Venice is dying. At least, according to Newsweek it is. The population has been shrinking so rapidly (it dropped below 60,000 this year) that the mag predicts there won’t be a single full-time resident in the city by 2030. A city that sees millions of visitors per year, an average of 55,000 per day, won’t be home to a single person. Yeah, I’d call that a dead city.
To draw attention to the issue, residents of Venice have organized a mock funeral in which three gondolas will pull a red coffin through the city’s canals on Saturday, November 14th.
In addition to the flood of tourists who make the city nearly unlivable during summer months, other factors such as increasing home prices and a shrinking tax base, have combined to result in the mass exodus of long-time Venetians.
One of the organizers of the “funeral” says this doesn’t have to be the end though. He hopes that by drawing attention to the issue, some of the problems can be addressed and new citizens will be lured to Venice. “It might be the beginning; it could even spur a rebirth. Now we just have to create a Venice [people] will want to stay in. We have to give them a reason not to leave.”
[via Budget Travel]
There’s no question that Venice is a city overrun with tourists. 20 million people visit the sinking city each year, yet only 60,000 Italians call Venice home. It’s no wonder then that the city starts to feel more like an open-air museum, a well-preserved relic of the past, rather than a living, and lived-in, city.
The residents of Venice put up with a lot (though or course, many of them profit greatly from the massive tourism industry too), and many are fed up with the overwhelming crush of tourists that descend on the town each year. And they aren’t above fighting back. Last year, the city created a (short-lived) locals-only vaporetto line from the Grand Canal to Piazza San Marco. Technically, anyone with a 3-year Carta Venezia pass could ride, but at 40 Euros each, most visitors wouldn’t buy one.
The latest tactic in the battle of locals vs. tourists is to ban day-trippers. Only about 30% of Venice’s annual visitors stay there overnight. The rest stay outside the city, stop by on their way to or from other destinations, or come for the day by cruise ship. The proposal would limit visitors to the city to those people who have a pre-booked hotel reservation.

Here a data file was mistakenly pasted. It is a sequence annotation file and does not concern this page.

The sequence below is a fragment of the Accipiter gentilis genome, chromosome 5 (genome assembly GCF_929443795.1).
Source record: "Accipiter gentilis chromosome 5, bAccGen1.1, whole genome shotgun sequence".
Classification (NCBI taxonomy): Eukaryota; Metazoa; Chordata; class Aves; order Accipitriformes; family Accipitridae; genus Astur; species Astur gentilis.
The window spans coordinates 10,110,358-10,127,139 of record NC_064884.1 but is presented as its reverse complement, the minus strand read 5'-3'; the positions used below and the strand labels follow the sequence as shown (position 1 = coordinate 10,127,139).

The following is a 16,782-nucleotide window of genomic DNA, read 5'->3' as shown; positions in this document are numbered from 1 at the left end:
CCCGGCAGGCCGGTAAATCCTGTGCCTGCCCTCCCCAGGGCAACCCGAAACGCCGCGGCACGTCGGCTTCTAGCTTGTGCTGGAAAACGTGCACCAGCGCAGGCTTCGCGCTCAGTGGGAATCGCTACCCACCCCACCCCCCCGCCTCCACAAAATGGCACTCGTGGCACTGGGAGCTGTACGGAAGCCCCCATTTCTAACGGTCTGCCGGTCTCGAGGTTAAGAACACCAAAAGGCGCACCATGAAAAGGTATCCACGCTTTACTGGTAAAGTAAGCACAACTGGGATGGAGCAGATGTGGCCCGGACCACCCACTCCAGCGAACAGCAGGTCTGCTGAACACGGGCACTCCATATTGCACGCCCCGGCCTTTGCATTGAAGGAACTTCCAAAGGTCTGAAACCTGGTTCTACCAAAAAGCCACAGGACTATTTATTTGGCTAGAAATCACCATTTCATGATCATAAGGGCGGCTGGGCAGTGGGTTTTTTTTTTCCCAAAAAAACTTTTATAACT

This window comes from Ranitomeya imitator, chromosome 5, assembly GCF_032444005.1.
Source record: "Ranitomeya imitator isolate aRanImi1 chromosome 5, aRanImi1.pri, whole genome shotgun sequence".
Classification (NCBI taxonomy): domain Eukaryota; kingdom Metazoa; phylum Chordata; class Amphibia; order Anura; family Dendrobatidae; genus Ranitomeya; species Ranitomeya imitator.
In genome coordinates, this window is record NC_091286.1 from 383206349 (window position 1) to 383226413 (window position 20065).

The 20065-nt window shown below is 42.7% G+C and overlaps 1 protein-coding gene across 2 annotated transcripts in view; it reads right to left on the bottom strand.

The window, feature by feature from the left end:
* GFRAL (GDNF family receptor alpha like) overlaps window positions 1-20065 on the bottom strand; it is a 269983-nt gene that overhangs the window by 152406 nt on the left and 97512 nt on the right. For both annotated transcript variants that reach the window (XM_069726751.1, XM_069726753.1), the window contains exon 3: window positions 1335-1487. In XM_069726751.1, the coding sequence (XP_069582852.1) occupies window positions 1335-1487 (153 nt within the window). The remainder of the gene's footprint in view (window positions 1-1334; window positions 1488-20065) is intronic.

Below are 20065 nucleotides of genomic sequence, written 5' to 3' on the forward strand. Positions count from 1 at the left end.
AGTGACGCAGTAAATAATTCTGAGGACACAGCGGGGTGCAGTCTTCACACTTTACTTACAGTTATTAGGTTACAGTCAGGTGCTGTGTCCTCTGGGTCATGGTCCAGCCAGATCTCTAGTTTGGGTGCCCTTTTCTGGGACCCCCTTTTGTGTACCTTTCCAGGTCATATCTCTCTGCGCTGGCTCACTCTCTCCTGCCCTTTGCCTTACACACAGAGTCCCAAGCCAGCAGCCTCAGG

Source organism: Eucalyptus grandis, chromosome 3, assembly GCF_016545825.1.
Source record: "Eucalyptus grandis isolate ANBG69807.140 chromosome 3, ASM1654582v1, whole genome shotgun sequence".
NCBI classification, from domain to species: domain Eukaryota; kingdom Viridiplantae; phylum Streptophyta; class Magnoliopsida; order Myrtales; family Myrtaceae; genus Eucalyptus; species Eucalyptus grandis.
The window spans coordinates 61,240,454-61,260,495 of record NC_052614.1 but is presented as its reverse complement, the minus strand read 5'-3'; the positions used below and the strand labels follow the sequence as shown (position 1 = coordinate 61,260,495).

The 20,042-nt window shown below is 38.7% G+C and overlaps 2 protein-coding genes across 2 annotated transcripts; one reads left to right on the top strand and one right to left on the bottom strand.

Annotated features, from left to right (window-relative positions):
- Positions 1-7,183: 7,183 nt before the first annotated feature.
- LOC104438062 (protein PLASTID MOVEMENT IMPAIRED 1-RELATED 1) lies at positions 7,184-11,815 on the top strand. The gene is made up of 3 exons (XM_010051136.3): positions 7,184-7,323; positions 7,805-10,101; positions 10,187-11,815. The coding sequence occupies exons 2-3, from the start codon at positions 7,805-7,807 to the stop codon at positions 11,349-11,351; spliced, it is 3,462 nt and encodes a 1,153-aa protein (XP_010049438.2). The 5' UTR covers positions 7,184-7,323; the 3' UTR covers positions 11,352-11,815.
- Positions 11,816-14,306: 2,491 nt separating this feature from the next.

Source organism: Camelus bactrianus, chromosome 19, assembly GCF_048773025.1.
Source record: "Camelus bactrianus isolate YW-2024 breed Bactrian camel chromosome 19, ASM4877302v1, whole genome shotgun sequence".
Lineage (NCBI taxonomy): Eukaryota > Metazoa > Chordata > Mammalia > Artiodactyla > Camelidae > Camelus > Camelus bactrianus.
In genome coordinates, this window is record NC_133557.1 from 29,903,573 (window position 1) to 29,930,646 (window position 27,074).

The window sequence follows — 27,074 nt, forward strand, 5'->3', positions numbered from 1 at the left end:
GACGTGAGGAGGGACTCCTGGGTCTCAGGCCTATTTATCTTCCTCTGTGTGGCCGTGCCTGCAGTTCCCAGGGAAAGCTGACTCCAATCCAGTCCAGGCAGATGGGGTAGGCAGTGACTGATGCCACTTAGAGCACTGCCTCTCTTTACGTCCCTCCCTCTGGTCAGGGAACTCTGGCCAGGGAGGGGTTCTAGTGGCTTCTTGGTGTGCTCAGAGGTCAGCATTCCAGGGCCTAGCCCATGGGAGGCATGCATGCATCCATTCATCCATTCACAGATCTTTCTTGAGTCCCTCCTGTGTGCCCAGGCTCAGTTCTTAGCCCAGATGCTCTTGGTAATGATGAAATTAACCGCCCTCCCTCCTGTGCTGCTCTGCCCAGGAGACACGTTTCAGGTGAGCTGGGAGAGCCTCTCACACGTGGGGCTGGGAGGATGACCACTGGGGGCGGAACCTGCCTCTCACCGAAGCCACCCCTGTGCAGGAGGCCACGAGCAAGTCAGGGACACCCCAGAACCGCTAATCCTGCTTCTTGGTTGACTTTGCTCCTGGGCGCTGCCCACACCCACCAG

Enrico Mingardi, the head of public transportation in Venice, is the mastermind of the proposal. He says that Venetians can “no longer tolerate the discomforts” caused by the influx of thousands of tourists each day. He didn’t say exactly how the system would work, what rules would apply to cruise ship visitors, and if those without proof of hotel reservations would be locked out of the city.
Proposals that would limit the number of Venice’s tourists have been brought up before, but always defeated. If the policy does take effect, I have a feeling Venice will feel even more like a historical theme park. What’s next – turnstiles and a ticket window?
Virgin America has been flirting with Chicago O’Hare for several months now. The airline had hoped to launch its service in the fall of ’08, but, obviously, that isn’t going to happen. Now Virgin is telling fans that the first take-off from the famously busy airport will be in Spring of next year. Fair enough. It hasn’t been a good year for airlines. Why not back off and wait for calmer skies?
But the delay has nothing to do with economics. At least, that’s what Virgin is saying. Rather, the failure to launch from ORD is due to the high demand for gates at the airport. O’Hare was not able to provide the gates that Virgin wanted because they are already being used. That is not a new scenario for those familiar with the airport. Even hyped and hip airlines like Virgin have to wait in line like everyone else. But don’t fear, jet-setting hipsters of Chicago, Virgin America will be losing its O’Hare cherry soon enough.